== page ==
I’ve been on a hiatus ( and I have missed you all) because I just returned to teaching after being off for six months and I recently got a contract for my second book which should be out in the fall. This book is the sequel to my first book, Becoming Cosmopolitan, which was published eight years ago.
The thrill of a book contract is mind-blowing especially since the book was rejected for four straight years. But it was rejected not because it was bad. The editors loved it. They thought that it was intellectual but not narrowly academic enough. I had torn the manuscript up a few times and vowed never to look at it again. I was in despair for years and gave up hope of ever being published again. But my abandoned child, flung to the dogs, was rescued by me. I nursed her back to life and sent her again out into the world. We had no luck. The book was too controversial. My baby was tossed in a rubbish bin. Then out of the blue an editor writes to me and says that he has just read my first book and would love to see the next one. The rest is a blissful tale of heroism and courage on the part of my new editor. And this is what I mean by life's better possibilities coming true.
My first distaste for strong blood identities didn’t begin with experiencing racial prejudice. It came at a seemingly innocuous moment in high school in Jamaica where I was born and raised.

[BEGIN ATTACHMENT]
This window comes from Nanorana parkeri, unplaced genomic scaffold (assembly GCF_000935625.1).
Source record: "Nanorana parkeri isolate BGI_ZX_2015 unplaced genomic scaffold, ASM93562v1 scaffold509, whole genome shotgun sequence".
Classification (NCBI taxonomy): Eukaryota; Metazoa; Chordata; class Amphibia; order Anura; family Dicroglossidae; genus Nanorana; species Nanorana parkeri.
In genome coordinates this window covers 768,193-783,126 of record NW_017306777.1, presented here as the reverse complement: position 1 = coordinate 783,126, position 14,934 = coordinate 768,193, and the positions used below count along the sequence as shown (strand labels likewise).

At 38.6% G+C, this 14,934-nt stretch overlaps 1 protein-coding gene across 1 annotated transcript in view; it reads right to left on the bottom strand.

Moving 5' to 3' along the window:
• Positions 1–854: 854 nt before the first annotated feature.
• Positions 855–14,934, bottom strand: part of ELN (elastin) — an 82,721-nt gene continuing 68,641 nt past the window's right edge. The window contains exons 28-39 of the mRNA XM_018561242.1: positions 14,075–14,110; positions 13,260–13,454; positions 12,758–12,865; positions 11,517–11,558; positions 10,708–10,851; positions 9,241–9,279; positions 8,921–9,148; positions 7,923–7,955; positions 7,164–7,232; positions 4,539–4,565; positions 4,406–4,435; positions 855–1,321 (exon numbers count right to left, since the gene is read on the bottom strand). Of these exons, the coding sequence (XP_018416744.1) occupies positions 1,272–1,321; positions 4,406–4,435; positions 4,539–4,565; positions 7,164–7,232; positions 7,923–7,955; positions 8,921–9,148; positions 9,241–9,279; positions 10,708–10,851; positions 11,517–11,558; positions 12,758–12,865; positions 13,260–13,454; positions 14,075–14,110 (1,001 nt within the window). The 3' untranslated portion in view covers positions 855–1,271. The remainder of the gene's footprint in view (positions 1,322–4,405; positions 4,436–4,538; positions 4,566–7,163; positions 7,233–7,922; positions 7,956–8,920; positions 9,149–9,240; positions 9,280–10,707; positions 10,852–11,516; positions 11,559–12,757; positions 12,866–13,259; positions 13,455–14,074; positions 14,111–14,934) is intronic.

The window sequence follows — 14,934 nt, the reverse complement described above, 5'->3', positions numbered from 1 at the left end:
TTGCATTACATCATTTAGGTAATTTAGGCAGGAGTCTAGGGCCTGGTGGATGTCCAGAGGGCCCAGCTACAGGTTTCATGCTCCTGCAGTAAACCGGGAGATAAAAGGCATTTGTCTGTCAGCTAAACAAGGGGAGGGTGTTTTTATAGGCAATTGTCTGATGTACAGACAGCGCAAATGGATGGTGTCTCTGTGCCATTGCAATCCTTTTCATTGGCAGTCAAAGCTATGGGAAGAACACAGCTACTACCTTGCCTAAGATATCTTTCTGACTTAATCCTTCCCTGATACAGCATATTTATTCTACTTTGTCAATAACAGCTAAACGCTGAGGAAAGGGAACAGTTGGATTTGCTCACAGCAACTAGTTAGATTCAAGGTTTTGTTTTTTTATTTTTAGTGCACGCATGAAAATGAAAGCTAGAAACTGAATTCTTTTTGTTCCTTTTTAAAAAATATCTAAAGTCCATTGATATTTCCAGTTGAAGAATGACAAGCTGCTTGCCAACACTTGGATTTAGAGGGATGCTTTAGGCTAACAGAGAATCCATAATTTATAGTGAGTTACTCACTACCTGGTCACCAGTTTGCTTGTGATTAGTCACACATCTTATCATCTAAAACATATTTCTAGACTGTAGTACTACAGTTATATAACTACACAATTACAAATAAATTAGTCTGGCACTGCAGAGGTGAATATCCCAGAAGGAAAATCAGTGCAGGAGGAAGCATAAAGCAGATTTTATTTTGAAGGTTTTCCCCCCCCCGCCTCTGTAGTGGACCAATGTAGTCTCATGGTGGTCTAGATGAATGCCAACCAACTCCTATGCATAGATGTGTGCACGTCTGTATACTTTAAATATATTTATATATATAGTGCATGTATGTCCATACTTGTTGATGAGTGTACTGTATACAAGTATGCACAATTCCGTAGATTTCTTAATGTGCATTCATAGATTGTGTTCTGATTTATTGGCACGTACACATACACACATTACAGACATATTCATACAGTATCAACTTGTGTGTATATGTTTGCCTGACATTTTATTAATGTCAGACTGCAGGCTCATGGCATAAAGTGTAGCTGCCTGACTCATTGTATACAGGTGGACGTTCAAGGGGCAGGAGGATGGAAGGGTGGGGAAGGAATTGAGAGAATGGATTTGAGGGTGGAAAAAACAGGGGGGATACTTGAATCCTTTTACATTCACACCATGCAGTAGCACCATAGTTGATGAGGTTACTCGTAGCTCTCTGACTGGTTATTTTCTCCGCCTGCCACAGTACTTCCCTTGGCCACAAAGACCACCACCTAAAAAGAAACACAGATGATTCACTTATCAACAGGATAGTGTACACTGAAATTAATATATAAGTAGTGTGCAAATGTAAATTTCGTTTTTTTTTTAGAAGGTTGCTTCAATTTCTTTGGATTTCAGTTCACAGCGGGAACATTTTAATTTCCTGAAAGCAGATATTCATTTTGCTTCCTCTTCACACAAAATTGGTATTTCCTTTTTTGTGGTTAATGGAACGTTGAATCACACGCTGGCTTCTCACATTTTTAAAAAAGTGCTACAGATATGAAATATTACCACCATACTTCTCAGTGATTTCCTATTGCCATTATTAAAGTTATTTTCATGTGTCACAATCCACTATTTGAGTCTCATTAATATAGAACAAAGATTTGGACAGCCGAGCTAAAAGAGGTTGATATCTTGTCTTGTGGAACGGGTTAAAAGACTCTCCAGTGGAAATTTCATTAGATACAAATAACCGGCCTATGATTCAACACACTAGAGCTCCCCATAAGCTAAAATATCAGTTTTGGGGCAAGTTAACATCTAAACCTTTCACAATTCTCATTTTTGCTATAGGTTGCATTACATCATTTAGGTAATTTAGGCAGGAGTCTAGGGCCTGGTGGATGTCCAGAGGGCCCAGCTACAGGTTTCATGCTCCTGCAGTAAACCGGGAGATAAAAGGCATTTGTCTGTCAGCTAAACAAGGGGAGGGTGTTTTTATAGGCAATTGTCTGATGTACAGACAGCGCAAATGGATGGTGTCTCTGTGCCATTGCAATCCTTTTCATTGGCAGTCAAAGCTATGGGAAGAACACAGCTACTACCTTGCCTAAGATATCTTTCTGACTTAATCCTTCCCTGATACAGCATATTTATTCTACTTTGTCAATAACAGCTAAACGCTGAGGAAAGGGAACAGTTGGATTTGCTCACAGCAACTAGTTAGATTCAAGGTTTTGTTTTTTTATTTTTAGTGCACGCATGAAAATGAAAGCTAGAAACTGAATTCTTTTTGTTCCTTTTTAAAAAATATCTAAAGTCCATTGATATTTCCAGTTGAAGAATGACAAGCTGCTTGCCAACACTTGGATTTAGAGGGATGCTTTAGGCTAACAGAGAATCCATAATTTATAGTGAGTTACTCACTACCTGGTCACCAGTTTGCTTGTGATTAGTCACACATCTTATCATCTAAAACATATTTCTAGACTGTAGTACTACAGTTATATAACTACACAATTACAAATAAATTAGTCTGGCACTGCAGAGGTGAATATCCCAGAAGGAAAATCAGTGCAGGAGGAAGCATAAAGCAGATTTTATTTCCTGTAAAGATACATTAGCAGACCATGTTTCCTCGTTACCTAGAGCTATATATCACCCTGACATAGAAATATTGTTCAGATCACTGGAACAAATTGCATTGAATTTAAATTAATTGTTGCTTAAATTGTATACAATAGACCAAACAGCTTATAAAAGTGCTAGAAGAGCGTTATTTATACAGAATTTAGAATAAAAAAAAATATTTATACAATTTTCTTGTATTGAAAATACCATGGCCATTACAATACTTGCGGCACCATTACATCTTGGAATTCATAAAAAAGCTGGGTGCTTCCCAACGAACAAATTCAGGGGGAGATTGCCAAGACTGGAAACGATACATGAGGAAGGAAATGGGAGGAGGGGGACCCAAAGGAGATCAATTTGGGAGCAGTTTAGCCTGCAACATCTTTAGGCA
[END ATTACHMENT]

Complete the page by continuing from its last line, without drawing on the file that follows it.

There are the Jews and Syrians who came to escape persecution in the case of the former, and to seek economic opportunities in the case of the latter. They along with a significant percentage of East Indians control much of the wealth of the country.
There are the direct descendants of African slaves who—Jamaica being a raceless society—are mixed with any of the above groups to varying degrees, or not at all. The key to knowing how much African or mixed ancestry they have is their skin pigmentation. The concept of race is absent, but pigmentocracy is the social means by which to gauge their social and, not infrequently, economic status in society. Those with mixed ancestry are regarded as brown if their skin is brown, and red as if they are fair-skinned to the point of looking red as is the case of my father. Those mixed with East Indian and Chinese are labeled according to the dominant morphological characteristics they display.
Most Jamaicans and Caribbeans—regardless of mixed ancestry—would be regarded as black by American standards. This, of course, has to do with the one-drop racial taxonomy rule in the United States.
My first contact with anything like blood identity as I’ve said, was seemingly innocuous. I was a twelve year old high school student who was given an assignment that most students delighted in: we had to trace our ancestry and depict it graphically in the form of a family tree, replete with maternal family lineage on one side, paternal on the other.
I was immediately bored.